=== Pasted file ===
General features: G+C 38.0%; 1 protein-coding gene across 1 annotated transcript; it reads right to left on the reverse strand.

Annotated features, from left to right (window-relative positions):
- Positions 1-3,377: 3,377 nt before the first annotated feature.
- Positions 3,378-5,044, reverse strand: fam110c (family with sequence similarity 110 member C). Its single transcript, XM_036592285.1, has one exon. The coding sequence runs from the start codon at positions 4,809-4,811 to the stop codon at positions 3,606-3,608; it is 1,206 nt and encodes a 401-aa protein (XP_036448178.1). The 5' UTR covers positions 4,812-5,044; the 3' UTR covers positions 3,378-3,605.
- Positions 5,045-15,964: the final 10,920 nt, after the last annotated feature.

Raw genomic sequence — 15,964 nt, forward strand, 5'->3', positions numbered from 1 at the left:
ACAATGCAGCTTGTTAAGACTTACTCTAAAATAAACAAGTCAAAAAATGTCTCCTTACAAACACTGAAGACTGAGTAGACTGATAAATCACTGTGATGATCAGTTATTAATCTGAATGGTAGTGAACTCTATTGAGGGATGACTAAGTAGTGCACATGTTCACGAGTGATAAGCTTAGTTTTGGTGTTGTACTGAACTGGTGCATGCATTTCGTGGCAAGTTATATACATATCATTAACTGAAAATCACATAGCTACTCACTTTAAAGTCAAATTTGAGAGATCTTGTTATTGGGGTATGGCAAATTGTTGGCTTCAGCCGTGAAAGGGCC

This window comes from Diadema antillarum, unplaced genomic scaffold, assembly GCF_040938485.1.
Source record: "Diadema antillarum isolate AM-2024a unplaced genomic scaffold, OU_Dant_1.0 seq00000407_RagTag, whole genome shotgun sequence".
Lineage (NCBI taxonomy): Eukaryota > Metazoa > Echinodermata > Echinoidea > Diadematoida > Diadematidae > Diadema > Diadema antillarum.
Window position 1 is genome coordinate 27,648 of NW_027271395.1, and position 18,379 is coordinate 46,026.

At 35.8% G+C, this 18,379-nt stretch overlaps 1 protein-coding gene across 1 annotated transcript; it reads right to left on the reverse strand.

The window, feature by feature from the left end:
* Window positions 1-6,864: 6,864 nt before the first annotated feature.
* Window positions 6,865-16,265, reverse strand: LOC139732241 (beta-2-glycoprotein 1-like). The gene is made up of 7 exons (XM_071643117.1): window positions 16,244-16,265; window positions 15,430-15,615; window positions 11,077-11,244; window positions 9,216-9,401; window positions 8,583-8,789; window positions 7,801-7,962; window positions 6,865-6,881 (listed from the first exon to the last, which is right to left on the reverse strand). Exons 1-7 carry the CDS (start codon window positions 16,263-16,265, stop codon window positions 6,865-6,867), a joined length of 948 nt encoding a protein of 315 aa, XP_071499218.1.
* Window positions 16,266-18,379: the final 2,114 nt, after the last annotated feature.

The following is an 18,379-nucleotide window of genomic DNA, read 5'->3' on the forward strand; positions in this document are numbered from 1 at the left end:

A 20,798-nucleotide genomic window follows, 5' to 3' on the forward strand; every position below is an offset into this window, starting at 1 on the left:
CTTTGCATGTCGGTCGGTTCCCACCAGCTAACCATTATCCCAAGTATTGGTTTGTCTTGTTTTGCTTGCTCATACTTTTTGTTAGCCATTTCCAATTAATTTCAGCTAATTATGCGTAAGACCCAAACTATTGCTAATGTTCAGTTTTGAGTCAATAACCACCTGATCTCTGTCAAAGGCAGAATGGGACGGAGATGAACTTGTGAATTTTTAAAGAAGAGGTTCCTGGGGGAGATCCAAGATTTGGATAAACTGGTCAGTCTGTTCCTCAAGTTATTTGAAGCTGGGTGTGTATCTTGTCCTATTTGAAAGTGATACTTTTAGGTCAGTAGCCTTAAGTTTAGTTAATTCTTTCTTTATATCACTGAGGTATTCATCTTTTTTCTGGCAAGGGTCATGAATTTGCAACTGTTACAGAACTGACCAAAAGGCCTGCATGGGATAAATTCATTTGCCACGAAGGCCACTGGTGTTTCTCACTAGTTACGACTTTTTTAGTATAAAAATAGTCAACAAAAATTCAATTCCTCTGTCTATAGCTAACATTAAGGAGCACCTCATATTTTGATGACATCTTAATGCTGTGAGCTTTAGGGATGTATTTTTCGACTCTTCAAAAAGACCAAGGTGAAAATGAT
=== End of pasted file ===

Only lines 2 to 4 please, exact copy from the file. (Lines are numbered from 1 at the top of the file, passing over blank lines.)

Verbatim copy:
Annotated features, from left to right (window-relative positions):
- Positions 1-3,377: 3,377 nt before the first annotated feature.
- Positions 3,378-5,044, reverse strand: fam110c (family with sequence similarity 110 member C). Its single transcript, XM_036592285.1, has one exon. The coding sequence runs from the start codon at positions 4,809-4,811 to the stop codon at positions 3,606-3,608; it is 1,206 nt and encodes a 401-aa protein (XP_036448178.1). The 5' UTR covers positions 4,812-5,044; the 3' UTR covers positions 3,378-3,605.